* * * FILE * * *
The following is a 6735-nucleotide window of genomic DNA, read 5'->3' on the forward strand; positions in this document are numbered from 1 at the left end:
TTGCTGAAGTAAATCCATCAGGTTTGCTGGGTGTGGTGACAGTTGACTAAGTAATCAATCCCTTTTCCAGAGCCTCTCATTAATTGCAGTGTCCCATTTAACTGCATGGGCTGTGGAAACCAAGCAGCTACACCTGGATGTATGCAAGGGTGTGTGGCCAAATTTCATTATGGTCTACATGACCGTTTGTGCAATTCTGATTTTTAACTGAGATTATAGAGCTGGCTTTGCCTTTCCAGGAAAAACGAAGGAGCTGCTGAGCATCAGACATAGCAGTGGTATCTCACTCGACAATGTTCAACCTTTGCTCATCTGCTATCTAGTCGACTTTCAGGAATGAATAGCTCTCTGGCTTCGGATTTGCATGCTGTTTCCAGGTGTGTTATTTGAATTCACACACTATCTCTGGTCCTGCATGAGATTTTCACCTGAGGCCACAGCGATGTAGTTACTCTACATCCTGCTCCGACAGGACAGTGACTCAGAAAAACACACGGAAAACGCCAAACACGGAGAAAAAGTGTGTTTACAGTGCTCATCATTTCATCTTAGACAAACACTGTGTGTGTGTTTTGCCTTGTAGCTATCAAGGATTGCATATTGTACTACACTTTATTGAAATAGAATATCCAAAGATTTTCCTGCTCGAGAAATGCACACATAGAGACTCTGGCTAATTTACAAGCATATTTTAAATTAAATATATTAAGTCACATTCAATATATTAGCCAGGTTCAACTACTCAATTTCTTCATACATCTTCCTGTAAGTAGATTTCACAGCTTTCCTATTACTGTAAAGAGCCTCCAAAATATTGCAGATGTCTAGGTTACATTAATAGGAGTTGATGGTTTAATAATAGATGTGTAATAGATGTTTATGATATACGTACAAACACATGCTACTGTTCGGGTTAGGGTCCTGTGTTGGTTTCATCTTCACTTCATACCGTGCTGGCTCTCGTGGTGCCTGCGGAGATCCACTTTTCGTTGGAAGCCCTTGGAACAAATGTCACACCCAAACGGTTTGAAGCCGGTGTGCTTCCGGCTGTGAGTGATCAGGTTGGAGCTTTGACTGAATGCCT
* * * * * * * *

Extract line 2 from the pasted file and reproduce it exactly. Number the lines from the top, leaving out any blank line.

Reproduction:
TTGCTGAAGTAAATCCATCAGGTTTGCTGGGTGTGGTGACAGTTGACTAAGTAATCAATCCCTTTTCCAGAGCCTCTCATTAATTGCAGTGTCCCATTTAACTGCATGGGCTGTGGAAACCAAGCAGCTACACCTGGATGTATGCAAGGGTGTGTGGCCAAATTTCATTATGGTCTACATGACCGTTTGTGCAATTCTGATTTTTAACTGAGATTATAGAGCTGGCTTTGCCTTTCCAGGAAAAACGAAGGAGCTGCTGAGCATCAGACATAGCAGTGGTATCTCACTCGACAATGTTCAACCTTTGCTCATCTGCTATCTAGTCGACTTTCAGGAATGAATAGCTCTCTGGCTTCGGATTTGCATGCTGTTTCCAGGTGTGTTATTTGAATTCACACACTATCTCTGGTCCTGCATGAGATTTTCACCTGAGGCCACAGCGATGTAGTTACTCTACATCCTGCTCCGACAGGACAGTGACTCAGAAAAACACACGGAAAACGCCAAACACGGAGAAAAAGTGTGTTTACAGTGCTCATCATTTCATCTTAGACAAACACTGTGTGTGTGTTTTGCCTTGTAGCTATCAAGGATTGCATATTGTACTACACTTTATTGAAATAGAATATCCAAAGATTTTCCTGCTCGAGAAATGCACACATAGAGACTCTGGCTAATTTACAAGCATATTTTAAATTAAATATATTAAGTCACATTCAATATATTAGCCAGGTTCAACTACTCAATTTCTTCATACATCTTCCTGTAAGTAGATTTCACAGCTTTCCTATTACTGTAAAGAGCCTCCAAAATATTGCAGATGTCTAGGTTACATTAATAGGAGTTGATGGTTTAATAATAGATGTGTAATAGATGTTTATGATATACGTACAAACACATGCTACTGTTCGGGTTAGGGTCCTGTGTTGGTTTCATCTTCACTTCATACCGTGCTGGCTCTCGTGGTGCCTGCGGAGATCCACTTTTCGTTGGAAGCCCTTGGAACAAATGTCACACCCAAACGGTTTGAAGCCGGTGTGCTTCCGGCTGTGAGTGATCAGGTTGGAGCTTTGACTGAATGCCT